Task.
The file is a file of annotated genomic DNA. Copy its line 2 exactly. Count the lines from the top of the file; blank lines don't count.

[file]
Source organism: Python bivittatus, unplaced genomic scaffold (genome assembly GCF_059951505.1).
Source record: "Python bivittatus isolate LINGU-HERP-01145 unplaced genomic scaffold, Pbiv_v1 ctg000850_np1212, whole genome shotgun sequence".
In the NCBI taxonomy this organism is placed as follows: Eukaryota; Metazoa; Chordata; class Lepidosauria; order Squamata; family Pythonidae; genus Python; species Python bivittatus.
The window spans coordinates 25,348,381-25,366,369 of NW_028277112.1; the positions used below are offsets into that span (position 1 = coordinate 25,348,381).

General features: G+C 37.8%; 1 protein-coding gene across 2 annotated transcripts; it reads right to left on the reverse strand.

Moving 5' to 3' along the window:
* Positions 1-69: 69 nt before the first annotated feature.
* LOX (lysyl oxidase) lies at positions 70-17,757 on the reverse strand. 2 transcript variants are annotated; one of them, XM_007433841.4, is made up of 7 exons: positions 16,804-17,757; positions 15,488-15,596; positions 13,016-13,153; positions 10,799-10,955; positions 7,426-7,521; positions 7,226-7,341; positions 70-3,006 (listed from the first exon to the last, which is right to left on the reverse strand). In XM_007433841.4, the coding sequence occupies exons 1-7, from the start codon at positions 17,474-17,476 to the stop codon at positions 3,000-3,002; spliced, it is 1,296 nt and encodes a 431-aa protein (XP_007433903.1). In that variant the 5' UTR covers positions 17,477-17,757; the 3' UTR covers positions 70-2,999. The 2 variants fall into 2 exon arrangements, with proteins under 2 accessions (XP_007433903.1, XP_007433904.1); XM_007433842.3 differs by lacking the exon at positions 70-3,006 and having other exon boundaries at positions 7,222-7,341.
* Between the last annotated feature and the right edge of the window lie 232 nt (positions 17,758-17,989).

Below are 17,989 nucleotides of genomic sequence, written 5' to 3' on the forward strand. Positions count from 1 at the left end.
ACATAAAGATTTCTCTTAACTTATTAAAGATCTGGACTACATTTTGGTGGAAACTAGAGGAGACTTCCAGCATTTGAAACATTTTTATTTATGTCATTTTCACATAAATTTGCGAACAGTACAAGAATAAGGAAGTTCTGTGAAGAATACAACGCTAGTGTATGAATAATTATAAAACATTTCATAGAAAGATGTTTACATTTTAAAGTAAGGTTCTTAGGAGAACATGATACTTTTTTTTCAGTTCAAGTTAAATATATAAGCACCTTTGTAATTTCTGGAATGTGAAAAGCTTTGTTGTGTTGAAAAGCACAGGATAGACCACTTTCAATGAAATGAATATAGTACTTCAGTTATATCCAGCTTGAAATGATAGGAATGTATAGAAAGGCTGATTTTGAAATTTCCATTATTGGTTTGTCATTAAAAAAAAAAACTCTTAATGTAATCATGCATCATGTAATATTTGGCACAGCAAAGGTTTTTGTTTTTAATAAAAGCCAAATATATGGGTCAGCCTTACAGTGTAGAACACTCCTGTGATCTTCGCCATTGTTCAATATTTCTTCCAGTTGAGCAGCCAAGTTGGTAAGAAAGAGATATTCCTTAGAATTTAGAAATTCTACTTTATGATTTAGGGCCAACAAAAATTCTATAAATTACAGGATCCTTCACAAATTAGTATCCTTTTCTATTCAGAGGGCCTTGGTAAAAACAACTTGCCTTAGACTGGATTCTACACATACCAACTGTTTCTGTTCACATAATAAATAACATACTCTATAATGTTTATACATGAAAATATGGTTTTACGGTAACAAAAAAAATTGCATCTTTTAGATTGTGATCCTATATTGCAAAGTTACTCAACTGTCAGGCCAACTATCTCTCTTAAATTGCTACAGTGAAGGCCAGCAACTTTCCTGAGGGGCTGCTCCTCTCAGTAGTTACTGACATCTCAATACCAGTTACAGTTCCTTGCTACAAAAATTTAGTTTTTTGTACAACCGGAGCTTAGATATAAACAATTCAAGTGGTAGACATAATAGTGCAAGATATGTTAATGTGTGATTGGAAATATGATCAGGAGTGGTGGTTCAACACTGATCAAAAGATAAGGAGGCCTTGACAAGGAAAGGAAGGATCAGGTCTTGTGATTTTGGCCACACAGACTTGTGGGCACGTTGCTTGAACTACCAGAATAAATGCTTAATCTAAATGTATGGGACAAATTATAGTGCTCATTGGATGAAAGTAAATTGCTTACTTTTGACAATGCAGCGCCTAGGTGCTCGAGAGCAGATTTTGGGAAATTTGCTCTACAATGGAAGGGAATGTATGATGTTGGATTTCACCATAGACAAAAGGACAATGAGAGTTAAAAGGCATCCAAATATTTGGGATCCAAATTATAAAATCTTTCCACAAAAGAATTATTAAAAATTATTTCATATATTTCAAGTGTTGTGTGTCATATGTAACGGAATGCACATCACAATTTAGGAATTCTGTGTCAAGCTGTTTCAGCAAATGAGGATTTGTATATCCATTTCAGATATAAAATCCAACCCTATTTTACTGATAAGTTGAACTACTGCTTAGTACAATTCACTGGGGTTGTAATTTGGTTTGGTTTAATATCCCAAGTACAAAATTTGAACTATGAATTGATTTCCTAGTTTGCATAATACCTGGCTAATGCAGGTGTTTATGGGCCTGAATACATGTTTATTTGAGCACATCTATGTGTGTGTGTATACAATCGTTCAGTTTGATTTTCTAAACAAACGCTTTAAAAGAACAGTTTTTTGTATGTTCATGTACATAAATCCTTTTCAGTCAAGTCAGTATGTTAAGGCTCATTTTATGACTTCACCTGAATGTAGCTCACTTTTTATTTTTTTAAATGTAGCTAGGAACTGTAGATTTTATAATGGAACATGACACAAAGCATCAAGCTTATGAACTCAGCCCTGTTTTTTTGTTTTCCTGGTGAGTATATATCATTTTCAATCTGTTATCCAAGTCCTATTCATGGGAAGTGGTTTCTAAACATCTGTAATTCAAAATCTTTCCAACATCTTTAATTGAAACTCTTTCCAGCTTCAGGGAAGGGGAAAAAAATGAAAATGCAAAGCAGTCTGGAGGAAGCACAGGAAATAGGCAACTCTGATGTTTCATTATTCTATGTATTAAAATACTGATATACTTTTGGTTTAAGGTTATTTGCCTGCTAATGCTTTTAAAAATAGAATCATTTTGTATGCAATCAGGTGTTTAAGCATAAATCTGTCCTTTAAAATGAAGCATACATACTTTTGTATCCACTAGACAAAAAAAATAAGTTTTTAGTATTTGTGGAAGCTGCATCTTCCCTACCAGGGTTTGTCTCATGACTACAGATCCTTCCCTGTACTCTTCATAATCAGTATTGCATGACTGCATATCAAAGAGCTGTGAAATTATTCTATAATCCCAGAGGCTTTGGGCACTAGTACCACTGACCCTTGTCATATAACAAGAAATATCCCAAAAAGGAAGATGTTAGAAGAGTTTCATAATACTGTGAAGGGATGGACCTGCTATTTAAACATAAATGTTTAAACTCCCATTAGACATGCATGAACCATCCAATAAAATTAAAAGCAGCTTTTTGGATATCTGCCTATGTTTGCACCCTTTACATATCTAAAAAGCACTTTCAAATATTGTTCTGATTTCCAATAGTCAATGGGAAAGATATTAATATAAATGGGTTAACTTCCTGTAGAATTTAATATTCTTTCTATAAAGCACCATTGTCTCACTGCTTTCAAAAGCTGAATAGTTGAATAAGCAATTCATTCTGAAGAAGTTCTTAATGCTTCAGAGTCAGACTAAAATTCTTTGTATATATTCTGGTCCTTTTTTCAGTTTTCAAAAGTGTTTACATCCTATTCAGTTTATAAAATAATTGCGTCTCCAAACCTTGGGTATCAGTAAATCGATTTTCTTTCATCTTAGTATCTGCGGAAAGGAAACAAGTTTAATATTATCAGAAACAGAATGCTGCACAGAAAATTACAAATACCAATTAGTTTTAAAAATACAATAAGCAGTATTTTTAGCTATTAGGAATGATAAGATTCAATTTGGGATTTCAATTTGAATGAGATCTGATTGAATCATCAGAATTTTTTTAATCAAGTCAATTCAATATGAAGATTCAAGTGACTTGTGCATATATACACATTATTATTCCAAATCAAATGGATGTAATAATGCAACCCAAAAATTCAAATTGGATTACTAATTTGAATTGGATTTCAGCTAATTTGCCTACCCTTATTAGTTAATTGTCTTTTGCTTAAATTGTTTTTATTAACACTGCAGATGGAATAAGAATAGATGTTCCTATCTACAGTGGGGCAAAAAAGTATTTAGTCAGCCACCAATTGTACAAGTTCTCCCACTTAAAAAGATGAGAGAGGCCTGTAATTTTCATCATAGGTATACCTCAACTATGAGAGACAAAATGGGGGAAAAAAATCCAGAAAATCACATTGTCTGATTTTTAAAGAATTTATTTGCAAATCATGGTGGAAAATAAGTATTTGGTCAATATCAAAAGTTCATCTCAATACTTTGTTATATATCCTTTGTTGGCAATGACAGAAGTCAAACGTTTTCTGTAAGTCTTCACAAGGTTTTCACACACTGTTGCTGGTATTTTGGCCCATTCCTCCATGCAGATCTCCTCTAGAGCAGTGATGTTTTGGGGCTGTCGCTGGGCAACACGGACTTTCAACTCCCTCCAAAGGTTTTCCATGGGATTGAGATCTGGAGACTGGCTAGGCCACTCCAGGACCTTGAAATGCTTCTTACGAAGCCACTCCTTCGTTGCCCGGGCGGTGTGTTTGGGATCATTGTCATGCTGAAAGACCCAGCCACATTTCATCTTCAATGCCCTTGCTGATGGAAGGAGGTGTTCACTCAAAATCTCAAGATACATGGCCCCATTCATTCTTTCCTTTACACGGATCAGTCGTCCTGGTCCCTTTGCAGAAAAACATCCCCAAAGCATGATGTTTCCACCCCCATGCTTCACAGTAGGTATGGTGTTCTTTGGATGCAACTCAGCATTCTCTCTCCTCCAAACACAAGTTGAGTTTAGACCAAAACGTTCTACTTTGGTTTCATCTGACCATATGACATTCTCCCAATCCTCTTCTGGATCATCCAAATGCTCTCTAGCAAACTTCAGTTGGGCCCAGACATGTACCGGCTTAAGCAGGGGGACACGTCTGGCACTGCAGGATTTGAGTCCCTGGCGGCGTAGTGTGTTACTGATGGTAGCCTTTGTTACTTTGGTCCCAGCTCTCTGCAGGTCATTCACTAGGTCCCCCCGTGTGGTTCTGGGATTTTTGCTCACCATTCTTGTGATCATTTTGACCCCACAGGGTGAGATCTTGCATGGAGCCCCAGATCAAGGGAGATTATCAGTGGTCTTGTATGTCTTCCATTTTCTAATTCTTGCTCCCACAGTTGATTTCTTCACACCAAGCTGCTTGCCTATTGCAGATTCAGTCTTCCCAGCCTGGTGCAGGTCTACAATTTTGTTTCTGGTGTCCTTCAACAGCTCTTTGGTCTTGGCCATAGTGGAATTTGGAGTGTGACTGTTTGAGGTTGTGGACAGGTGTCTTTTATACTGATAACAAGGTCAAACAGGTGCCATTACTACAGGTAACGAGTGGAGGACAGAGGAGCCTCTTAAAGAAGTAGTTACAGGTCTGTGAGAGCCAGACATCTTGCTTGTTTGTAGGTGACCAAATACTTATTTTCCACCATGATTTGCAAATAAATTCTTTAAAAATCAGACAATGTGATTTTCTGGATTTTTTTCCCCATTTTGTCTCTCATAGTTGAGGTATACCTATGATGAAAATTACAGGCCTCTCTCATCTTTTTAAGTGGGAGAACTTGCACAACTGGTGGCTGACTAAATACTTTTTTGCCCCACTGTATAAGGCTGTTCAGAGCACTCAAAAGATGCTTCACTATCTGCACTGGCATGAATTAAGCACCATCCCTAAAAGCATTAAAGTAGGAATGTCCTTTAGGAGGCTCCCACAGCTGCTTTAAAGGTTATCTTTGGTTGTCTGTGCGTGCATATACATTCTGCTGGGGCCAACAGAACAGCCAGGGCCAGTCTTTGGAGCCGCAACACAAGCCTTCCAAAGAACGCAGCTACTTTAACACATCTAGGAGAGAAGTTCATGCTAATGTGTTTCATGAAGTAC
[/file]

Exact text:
Source record: "Python bivittatus isolate LINGU-HERP-01145 unplaced genomic scaffold, Pbiv_v1 ctg000850_np1212, whole genome shotgun sequence".